Could explain some of the slowdown? “That’s about a 29 percent drop in both dollars invested in startups and in the number of deals done, compared to last year’s third quarter.” http://www.bizjournals.com/sanjose/blog/techflash/2016/10/venture-funding-exits-continued-to-drop-in-q3.html
I don’t know, I just think it is a combination of the time of the year and just that pricing levels have gotten a tad high around here. The desirable homes yes people fight over and overbid. No doubt. But the average to ones with warts are going to be scrutinized and have to be really priced right or the market will be merciless on them. Also, not everyone wants to or can pay 1M+ for a home. Yes, some techies make a lot but they may not have the down payment (200K plus) yet and they may not see the need to settle down with such a huge financial arrangement just yet. There is something to be said about enjoying your life some while you are young and free. Some people like me don’t like condos so they aren’t buying those for that reason alone.
At some point, at the end of the day, one must step away from the buffet table…
I don’t think VC Funding is immediately related to market. If you works in the startup, it is rare that you can afford a house while working there (possible, but rare). But exit from startup or working at IPO’ed companies led to first time home buyers. So if VC funding in decline, maybe more people will work in big companies, hence more liquidable cash.
Singapore is out for you. Mostly condos or HDB apartments
You got to be in the billionaire club to afford a freehold GCB.
For sure the decline in exits has an impact on the high-end of the market. There are a few new 4-5millon dollar homes in my neighborhood. Speaking with the owners, they were mostly bought by executives w/ exit money or money from China.
Also, I wouldn’t say that those at startups don’t make enough to buy homes. I was at a startup a couple years ago. The market was tight and they had very competitive salaries…$150+ for experienced engineers. Many of them bought homes. Now, they need another round of funding, an exit, or a new job to keep paying the mortgage.
Plus, the whole tech boom of the last 5 years was VC funded. If that money dries up, it will impact Bay Area housing negatively.
I think that’s overstating the importance of VC and startups. Just the daily market cap fluctuation of Apple and Google could dwarf the 10 or 20B VC investment for the whole quarter or year. For every early startup employee, there are 100X or 200X more regular joe and jane toiling in Big Tech, many as boring as Oracle and Intel. For these people it’s much more important that a) economy is good, b) their companies are doing good business, and c) the stock market is up. We hit all three.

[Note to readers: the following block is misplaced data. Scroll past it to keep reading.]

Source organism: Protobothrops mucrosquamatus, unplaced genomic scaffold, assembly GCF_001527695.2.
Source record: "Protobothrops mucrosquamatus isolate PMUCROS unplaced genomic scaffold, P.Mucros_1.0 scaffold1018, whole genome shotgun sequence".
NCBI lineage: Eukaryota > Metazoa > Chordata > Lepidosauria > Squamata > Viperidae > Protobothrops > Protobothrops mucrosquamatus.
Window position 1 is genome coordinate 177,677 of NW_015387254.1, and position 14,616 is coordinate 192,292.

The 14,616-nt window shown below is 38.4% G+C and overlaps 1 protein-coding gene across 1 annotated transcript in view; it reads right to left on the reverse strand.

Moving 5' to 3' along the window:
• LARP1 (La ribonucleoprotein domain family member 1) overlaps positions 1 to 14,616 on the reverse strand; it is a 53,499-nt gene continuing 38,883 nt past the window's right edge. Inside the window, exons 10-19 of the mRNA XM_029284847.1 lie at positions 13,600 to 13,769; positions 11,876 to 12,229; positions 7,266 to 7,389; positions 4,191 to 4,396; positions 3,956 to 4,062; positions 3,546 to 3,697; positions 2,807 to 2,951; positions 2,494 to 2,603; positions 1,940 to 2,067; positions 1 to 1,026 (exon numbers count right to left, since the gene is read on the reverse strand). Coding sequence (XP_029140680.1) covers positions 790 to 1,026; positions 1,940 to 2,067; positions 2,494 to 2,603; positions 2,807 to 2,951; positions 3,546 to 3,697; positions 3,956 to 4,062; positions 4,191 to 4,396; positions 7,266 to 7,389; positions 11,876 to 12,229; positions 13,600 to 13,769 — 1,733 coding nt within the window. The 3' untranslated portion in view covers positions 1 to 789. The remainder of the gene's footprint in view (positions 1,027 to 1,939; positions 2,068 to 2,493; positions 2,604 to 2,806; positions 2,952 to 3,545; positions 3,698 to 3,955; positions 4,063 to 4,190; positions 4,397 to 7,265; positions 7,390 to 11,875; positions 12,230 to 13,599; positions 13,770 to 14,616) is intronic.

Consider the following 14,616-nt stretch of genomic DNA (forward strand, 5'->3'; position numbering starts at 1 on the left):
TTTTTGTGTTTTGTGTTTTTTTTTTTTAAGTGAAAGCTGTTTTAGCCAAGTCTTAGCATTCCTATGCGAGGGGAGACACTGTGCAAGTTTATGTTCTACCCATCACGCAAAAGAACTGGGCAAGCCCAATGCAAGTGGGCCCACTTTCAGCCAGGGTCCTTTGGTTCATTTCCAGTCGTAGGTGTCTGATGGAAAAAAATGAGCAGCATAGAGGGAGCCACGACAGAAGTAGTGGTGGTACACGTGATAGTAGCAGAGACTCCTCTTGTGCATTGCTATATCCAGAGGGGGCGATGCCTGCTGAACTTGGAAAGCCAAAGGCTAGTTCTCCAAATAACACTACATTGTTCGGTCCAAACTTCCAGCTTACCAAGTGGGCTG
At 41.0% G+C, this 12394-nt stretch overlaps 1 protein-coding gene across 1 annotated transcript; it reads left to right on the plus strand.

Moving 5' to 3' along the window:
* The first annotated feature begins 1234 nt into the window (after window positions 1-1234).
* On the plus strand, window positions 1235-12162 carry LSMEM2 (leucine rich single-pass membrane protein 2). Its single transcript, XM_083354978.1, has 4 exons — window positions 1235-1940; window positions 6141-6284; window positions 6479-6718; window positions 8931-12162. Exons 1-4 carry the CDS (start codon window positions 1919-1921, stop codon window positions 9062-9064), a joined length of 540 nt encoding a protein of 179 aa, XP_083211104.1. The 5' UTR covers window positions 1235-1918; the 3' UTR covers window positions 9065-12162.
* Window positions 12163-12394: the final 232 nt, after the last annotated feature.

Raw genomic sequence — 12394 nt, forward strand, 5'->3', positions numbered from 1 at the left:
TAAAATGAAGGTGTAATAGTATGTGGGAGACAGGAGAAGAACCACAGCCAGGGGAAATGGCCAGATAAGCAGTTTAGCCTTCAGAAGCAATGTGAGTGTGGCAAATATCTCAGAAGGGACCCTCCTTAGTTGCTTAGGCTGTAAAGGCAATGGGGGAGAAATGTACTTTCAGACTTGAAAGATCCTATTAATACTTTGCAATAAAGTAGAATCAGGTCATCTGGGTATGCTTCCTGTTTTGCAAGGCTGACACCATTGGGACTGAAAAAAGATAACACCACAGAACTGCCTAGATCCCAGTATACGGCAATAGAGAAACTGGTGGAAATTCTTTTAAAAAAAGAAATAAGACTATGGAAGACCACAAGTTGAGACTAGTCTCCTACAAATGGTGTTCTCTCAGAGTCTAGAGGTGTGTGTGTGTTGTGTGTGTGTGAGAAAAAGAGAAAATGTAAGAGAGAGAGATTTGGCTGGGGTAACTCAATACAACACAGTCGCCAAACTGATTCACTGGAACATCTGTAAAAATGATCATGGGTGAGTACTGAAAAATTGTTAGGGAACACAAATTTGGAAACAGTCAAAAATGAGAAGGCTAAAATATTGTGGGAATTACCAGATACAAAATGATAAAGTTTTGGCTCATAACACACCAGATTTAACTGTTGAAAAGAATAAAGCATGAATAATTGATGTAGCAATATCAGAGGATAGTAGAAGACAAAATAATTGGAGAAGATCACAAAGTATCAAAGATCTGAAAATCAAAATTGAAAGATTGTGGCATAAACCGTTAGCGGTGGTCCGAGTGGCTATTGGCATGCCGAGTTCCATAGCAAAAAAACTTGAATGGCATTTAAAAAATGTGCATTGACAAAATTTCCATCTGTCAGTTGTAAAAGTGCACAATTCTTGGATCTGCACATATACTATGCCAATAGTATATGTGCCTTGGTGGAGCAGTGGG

I think companies are cash flow positive much faster. So they quit raising money earlier.
I bet that a decent percentage of FB, Google, Oracle & Apple revenue the past few years has come from VC backed companies. They are likely to feel some impact.
I’m not saying it is all doom and gloom. The bay area will always be expensive but I do think things are slowing down and this maybe one of the reasons…particularly for the $3m+ homes.
Things are definitely slowing down. But I always think back to @ptiemann’s post about his Sunnyvale buyers. They all have ample cash but suddenly became much pickier this year for some reason. So I think people still have lots of cash. Maybe the VC funding slowdown contributes to the sluggishness. I don’t know…
Wait until after the election. Things will speed up.
If Hillary is elected and interest rates remain unchanged, things might speed up.
I don’t think who wins matters as much as certainty does. They’d both be bullish for different industries. The real problem is that since 2009 debt is up $8T and GDP is up $3.5T. Neither of them will change that trend. If we keep growing debt twice as fast as GDP, then we are screwed.
Reining in debt is most effectively done by growing the economy, not by doing foolish tax cuts like Reagan and the 2nd Bush did. Look at what the Great Recession did to the debt. Now that economy is on much more solid footing it’s not the time to worry about debt, especially when Treasury bill rate is at historic low. Time to borrow more to fix our crumbling infrastructure and lay the foundation for the future.
You might be surprised to know that every time we cut tax rates tax receipts go up (JFK, Clinton, Reagan, and Bush). GDP grows goes from 2.4% before cuts to average 4.2% the three years after the cuts. Taxes consistently average 17.5% of GDP regardless of tax rates. We should lower rates until tax receipts actually decline. If we want to control the growth of the debt, then spending needs to be closer to 17.5% of GDP.
Also, there’s some good science that tax being less than 20% of GDP lead to more long-term growth.
Notice how little spending there was pre-WW2b
Well, I am willing to accept a condo living situation (even here) when I am retired and could care less about paying the HOA (after I cash out all of the properties). It will be all about enjoying the rest of the your life. Something we should strive for!!!